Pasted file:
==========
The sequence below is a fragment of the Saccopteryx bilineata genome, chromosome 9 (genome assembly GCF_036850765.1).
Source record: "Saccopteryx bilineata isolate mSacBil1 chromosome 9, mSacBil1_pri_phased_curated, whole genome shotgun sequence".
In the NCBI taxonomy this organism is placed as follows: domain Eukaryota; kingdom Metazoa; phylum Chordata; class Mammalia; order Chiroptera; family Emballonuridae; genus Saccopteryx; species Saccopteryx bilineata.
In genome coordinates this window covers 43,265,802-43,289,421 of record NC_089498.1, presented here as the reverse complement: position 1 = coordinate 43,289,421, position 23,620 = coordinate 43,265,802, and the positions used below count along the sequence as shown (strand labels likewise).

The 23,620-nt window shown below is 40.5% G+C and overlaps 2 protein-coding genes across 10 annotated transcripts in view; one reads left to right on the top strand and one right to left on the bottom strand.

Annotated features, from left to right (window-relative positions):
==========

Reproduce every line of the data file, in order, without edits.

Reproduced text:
The sequence below is a fragment of the Saccopteryx bilineata genome, chromosome 9 (genome assembly GCF_036850765.1).
Source record: "Saccopteryx bilineata isolate mSacBil1 chromosome 9, mSacBil1_pri_phased_curated, whole genome shotgun sequence".
In the NCBI taxonomy this organism is placed as follows: domain Eukaryota; kingdom Metazoa; phylum Chordata; class Mammalia; order Chiroptera; family Emballonuridae; genus Saccopteryx; species Saccopteryx bilineata.
In genome coordinates this window covers 43,265,802-43,289,421 of record NC_089498.1, presented here as the reverse complement: position 1 = coordinate 43,289,421, position 23,620 = coordinate 43,265,802, and the positions used below count along the sequence as shown (strand labels likewise).

The 23,620-nt window shown below is 40.5% G+C and overlaps 2 protein-coding genes across 10 annotated transcripts in view; one reads left to right on the top strand and one right to left on the bottom strand.

Annotated features, from left to right (window-relative positions):